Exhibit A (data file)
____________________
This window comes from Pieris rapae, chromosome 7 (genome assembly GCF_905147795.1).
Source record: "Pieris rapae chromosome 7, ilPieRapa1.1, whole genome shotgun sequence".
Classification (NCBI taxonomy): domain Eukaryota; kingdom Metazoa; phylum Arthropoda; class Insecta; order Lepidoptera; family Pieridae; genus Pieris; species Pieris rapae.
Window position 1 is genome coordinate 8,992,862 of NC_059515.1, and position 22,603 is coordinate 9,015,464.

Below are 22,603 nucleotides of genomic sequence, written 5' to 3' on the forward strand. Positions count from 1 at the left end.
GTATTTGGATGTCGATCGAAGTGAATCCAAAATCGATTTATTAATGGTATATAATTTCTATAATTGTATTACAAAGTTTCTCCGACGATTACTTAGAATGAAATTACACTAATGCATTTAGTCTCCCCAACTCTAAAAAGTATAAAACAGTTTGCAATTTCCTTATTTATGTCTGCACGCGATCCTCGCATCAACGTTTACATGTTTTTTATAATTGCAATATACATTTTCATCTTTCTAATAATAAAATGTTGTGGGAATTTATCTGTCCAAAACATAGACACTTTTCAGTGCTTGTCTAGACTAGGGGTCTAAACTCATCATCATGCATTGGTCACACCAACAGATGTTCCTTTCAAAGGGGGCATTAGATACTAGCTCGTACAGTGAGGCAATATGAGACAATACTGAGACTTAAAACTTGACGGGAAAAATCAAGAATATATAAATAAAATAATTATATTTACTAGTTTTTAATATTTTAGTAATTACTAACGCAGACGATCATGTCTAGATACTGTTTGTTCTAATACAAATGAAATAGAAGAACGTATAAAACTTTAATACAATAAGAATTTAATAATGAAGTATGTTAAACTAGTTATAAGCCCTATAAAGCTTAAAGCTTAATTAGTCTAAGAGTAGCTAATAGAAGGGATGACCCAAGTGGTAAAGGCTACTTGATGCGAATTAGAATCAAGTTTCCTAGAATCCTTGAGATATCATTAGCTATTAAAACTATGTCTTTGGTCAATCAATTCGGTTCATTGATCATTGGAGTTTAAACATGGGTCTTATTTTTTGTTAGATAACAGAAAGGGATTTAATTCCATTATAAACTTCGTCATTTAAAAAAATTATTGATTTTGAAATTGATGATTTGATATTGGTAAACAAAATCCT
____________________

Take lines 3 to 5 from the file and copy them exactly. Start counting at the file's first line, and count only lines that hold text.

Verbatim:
Classification (NCBI taxonomy): domain Eukaryota; kingdom Metazoa; phylum Arthropoda; class Insecta; order Lepidoptera; family Pieridae; genus Pieris; species Pieris rapae.
Window position 1 is genome coordinate 8,992,862 of NC_059515.1, and position 22,603 is coordinate 9,015,464.

Below are 22,603 nucleotides of genomic sequence, written 5' to 3' on the forward strand. Positions count from 1 at the left end.